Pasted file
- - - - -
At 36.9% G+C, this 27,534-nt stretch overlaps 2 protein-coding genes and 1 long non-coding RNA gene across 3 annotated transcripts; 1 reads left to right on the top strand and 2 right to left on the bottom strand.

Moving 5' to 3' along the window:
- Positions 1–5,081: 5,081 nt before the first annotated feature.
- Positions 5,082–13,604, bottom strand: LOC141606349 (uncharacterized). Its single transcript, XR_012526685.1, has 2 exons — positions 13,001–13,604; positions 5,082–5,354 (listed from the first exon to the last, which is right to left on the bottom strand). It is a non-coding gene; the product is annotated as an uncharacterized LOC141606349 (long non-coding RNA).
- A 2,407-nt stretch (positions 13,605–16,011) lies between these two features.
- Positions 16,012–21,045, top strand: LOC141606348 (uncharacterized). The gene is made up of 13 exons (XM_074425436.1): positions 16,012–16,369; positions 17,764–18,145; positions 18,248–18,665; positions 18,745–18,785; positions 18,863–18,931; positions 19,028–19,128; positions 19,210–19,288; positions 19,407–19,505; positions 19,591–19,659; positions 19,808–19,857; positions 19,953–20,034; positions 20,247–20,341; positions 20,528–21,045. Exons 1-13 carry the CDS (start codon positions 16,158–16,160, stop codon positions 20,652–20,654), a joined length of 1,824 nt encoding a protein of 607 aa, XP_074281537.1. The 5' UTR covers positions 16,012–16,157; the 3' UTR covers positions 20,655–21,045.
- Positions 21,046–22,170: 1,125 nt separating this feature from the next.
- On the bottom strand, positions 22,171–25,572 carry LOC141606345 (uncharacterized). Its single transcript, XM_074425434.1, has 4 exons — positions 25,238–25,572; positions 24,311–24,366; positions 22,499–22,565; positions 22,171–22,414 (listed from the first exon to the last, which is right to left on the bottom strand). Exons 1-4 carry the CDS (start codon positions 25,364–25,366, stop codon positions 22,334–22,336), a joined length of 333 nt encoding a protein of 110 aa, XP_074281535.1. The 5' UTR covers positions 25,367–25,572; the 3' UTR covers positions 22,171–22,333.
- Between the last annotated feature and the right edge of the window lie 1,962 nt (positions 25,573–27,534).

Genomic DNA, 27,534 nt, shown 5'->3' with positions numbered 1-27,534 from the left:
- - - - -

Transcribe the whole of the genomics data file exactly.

At 36.9% G+C, this 27,534-nt stretch overlaps 2 protein-coding genes and 1 long non-coding RNA gene across 3 annotated transcripts; 1 reads left to right on the top strand and 2 right to left on the bottom strand.

Moving 5' to 3' along the window:
- Positions 1–5,081: 5,081 nt before the first annotated feature.
- Positions 5,082–13,604, bottom strand: LOC141606349 (uncharacterized). Its single transcript, XR_012526685.1, has 2 exons — positions 13,001–13,604; positions 5,082–5,354 (listed from the first exon to the last, which is right to left on the bottom strand). It is a non-coding gene; the product is annotated as an uncharacterized LOC141606349 (long non-coding RNA).
- A 2,407-nt stretch (positions 13,605–16,011) lies between these two features.
- Positions 16,012–21,045, top strand: LOC141606348 (uncharacterized). The gene is made up of 13 exons (XM_074425436.1): positions 16,012–16,369; positions 17,764–18,145; positions 18,248–18,665; positions 18,745–18,785; positions 18,863–18,931; positions 19,028–19,128; positions 19,210–19,288; positions 19,407–19,505; positions 19,591–19,659; positions 19,808–19,857; positions 19,953–20,034; positions 20,247–20,341; positions 20,528–21,045. Exons 1-13 carry the CDS (start codon positions 16,158–16,160, stop codon positions 20,652–20,654), a joined length of 1,824 nt encoding a protein of 607 aa, XP_074281537.1. The 5' UTR covers positions 16,012–16,157; the 3' UTR covers positions 20,655–21,045.
- Positions 21,046–22,170: 1,125 nt separating this feature from the next.
- On the bottom strand, positions 22,171–25,572 carry LOC141606345 (uncharacterized). Its single transcript, XM_074425434.1, has 4 exons — positions 25,238–25,572; positions 24,311–24,366; positions 22,499–22,565; positions 22,171–22,414 (listed from the first exon to the last, which is right to left on the bottom strand). Exons 1-4 carry the CDS (start codon positions 25,364–25,366, stop codon positions 22,334–22,336), a joined length of 333 nt encoding a protein of 110 aa, XP_074281535.1. The 5' UTR covers positions 25,367–25,572; the 3' UTR covers positions 22,171–22,333.
- Between the last annotated feature and the right edge of the window lie 1,962 nt (positions 25,573–27,534).

Genomic DNA, 27,534 nt, shown 5'->3' with positions numbered 1-27,534 from the left: